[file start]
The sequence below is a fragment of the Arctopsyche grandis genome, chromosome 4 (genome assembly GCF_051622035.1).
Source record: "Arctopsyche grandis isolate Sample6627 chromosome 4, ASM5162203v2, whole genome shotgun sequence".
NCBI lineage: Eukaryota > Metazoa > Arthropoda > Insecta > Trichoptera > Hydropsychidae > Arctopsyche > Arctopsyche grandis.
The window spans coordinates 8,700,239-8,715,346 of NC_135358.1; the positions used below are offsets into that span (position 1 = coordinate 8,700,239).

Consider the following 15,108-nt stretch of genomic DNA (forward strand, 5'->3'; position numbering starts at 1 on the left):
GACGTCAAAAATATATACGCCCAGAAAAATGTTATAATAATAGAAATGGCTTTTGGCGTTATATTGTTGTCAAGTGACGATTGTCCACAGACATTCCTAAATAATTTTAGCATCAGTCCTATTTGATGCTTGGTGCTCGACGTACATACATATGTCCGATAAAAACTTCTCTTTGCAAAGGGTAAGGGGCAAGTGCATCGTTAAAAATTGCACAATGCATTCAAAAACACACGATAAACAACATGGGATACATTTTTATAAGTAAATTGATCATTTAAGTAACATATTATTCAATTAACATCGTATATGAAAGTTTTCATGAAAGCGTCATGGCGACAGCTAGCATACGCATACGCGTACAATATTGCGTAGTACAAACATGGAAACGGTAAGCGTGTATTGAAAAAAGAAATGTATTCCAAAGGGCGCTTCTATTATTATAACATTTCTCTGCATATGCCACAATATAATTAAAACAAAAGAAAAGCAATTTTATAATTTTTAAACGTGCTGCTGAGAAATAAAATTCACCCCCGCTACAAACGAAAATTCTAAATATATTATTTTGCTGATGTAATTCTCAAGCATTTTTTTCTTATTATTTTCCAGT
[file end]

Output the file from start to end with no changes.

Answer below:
The sequence below is a fragment of the Arctopsyche grandis genome, chromosome 4 (genome assembly GCF_051622035.1).
Source record: "Arctopsyche grandis isolate Sample6627 chromosome 4, ASM5162203v2, whole genome shotgun sequence".
NCBI lineage: Eukaryota > Metazoa > Arthropoda > Insecta > Trichoptera > Hydropsychidae > Arctopsyche > Arctopsyche grandis.
The window spans coordinates 8,700,239-8,715,346 of NC_135358.1; the positions used below are offsets into that span (position 1 = coordinate 8,700,239).

Consider the following 15,108-nt stretch of genomic DNA (forward strand, 5'->3'; position numbering starts at 1 on the left):
GACGTCAAAAATATATACGCCCAGAAAAATGTTATAATAATAGAAATGGCTTTTGGCGTTATATTGTTGTCAAGTGACGATTGTCCACAGACATTCCTAAATAATTTTAGCATCAGTCCTATTTGATGCTTGGTGCTCGACGTACATACATATGTCCGATAAAAACTTCTCTTTGCAAAGGGTAAGGGGCAAGTGCATCGTTAAAAATTGCACAATGCATTCAAAAACACACGATAAACAACATGGGATACATTTTTATAAGTAAATTGATCATTTAAGTAACATATTATTCAATTAACATCGTATATGAAAGTTTTCATGAAAGCGTCATGGCGACAGCTAGCATACGCATACGCGTACAATATTGCGTAGTACAAACATGGAAACGGTAAGCGTGTATTGAAAAAAGAAATGTATTCCAAAGGGCGCTTCTATTATTATAACATTTCTCTGCATATGCCACAATATAATTAAAACAAAAGAAAAGCAATTTTATAATTTTTAAACGTGCTGCTGAGAAATAAAATTCACCCCCGCTACAAACGAAAATTCTAAATATATTATTTTGCTGATGTAATTCTCAAGCATTTTTTTCTTATTATTTTCCAGT